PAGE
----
Grizzled entrepreneur: Pounce now

August 11, 2009
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Dave Becker has made a lot of money on ventures including First Internet Bank and a banking software firm called re:Member Data Services, so his thoughts about the right time to launch a business are not exactly uninformed.

When is the best point in this economic cycle for an entrepreneur to trust his or her gut and go for it? Actually, Becker says, conditions are â??perfectâ?? right now.

Think about it: Finance and all manner of other industries are beaten to a pulp. That means there are opportunities for people who can think of a better, cheaper way to get the job done and undercut the dinosaurs.

In addition to finance, Becker adds, some of the best openings locally are in green energy, life sciences and finding ways to do things with information. The health care sector knows virtually nothing about its patients compared to what the mortgage industry knows about its borrowers, he notes.

â??This is the opportune time for entrepreneurs,â?? he says. â??Rethink old practices that have been cast in stone for years and years.â??

The timing is also right because money will begin flowing soon. Maybe not much at first, but bottlenecks will open as the economy improves.

If a would-be entrepreneur hasnâ??t refined a concept for a business, nowâ??s the time to do so and get established, he says. That way the business will be ready when the economy comes back.

How do you feel about Beckerâ??s optimism?
  • David has been a mentor of mine for many years, and I always appreciate his perspective.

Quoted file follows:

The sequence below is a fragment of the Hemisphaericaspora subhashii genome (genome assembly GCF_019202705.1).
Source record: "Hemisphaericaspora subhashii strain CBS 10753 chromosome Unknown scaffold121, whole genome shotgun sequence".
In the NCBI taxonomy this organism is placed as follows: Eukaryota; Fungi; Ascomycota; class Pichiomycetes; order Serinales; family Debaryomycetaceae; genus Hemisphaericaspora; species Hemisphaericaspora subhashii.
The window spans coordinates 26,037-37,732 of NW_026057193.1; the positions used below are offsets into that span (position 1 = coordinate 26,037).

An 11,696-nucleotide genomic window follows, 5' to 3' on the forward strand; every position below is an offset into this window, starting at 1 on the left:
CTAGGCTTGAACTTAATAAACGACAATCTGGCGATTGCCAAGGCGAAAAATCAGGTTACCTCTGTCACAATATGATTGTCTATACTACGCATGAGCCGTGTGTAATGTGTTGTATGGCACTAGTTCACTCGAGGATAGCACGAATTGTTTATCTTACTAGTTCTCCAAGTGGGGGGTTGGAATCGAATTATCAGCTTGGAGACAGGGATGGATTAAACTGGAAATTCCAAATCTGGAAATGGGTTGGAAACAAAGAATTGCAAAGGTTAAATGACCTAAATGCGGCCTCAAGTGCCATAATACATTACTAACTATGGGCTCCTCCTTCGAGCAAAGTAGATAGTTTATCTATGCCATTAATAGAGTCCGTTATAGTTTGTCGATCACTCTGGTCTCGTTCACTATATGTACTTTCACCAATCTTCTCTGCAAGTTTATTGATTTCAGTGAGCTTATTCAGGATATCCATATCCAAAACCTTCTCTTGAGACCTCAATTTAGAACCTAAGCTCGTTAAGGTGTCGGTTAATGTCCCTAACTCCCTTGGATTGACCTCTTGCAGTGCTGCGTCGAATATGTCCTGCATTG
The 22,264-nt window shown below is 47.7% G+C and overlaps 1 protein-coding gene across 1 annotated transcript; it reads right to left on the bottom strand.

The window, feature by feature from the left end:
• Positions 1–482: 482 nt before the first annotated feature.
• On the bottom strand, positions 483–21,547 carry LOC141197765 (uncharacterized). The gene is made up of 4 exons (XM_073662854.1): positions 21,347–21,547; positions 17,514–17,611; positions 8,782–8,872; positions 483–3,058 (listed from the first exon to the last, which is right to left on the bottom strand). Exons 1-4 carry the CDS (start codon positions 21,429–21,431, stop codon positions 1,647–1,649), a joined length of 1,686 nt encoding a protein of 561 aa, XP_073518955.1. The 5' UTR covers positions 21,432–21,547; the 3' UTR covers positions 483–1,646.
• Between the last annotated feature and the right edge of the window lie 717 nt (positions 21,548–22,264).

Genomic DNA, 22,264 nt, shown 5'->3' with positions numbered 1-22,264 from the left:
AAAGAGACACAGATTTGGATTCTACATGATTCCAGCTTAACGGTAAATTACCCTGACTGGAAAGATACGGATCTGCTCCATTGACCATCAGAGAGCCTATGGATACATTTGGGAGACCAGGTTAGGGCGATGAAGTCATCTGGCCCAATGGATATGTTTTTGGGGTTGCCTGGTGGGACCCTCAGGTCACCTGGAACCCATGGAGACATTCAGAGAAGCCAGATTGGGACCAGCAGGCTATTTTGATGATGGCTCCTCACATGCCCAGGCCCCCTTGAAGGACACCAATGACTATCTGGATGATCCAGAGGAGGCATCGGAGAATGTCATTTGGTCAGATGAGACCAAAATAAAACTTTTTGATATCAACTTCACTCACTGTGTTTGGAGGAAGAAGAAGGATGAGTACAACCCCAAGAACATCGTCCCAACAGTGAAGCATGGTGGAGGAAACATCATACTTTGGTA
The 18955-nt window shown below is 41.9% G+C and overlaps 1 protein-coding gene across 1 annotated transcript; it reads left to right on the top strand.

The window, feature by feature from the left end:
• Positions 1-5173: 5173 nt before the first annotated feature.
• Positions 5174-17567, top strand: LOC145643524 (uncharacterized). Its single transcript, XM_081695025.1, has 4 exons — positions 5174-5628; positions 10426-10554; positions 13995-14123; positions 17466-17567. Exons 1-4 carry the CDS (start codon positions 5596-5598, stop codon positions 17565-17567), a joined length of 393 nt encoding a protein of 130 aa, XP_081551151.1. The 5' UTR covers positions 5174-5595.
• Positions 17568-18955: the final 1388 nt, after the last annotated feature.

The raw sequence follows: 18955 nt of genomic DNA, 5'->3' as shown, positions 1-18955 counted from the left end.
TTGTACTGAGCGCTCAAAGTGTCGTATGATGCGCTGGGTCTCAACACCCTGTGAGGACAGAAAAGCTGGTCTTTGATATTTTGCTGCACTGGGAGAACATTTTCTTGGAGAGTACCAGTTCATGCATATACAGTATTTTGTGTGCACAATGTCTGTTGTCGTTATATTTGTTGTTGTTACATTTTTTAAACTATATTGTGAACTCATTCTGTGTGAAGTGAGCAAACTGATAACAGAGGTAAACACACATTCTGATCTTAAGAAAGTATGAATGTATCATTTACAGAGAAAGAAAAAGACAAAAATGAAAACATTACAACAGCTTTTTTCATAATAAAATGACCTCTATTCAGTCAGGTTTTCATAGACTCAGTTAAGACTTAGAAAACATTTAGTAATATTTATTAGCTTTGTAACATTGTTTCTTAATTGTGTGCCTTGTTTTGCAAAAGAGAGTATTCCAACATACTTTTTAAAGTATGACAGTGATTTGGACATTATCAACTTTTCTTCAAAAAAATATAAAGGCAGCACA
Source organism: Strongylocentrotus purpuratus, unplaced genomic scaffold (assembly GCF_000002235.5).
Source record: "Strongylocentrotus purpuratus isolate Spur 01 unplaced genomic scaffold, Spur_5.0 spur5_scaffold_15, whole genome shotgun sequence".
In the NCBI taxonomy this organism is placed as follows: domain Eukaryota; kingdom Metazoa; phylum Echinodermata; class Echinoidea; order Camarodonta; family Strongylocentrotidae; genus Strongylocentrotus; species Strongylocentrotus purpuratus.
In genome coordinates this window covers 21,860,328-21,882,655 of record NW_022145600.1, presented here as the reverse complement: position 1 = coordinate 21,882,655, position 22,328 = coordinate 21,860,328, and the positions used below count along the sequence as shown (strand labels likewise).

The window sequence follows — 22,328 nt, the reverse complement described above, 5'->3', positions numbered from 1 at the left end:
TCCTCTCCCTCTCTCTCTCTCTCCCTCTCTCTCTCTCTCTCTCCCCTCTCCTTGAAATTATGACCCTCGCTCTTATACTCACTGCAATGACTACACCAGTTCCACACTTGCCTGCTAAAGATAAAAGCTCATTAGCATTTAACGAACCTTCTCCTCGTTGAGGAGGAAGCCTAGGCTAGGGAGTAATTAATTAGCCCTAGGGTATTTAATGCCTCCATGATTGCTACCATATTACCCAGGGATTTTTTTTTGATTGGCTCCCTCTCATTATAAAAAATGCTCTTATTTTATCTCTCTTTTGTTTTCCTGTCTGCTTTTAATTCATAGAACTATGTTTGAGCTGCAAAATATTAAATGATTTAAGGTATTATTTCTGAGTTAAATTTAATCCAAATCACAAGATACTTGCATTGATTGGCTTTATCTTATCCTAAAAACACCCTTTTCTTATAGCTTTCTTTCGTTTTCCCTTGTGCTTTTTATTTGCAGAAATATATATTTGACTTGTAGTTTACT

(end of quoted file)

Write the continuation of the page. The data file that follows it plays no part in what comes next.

If you look at the history of success of Venture funds, the best ones are those started when the economy is down. I would agree with David, now is a great time, and there is funding around, for example Halo Capital Group has invested almost $10m in the last 18 months and is looking for more early stage opportunities.
  • I just started an IT Consulting firm in January and have seen explosive growth due to the market demanding lower cost solutions such as ours. Many of our competitors are raising their hourly rates from into the $125 - $175 range and we have a lower cost alternative of $100 per hour with the same, or often times, more experience than these other firms. Additionally, we are able to offer companies who can't afford large solutions an alternative, such as off-lease equipment, and software solutions with the same or similar functionality for less.

    Being able offer companies a lower cost alternative in the tough economic times has given our clients the productivity they demand and has provided Indy IT Professionals with excellent growth in the market. I would say that this year has been a great time to start our business!
  • I couldn't agree more with David and Mark Hill's perspectives. Indeed, I'm in the thick of it, having recently launched my digital communications firm, Neal Moore Communications. I'm finding significant interest in job outsourcing by companies needing professional services who are disinclined to hire new employees. Repeatedly I've been advised by trusted colleagues who know what they're talking about that, as David suggests, this is exactly the right time for business creation.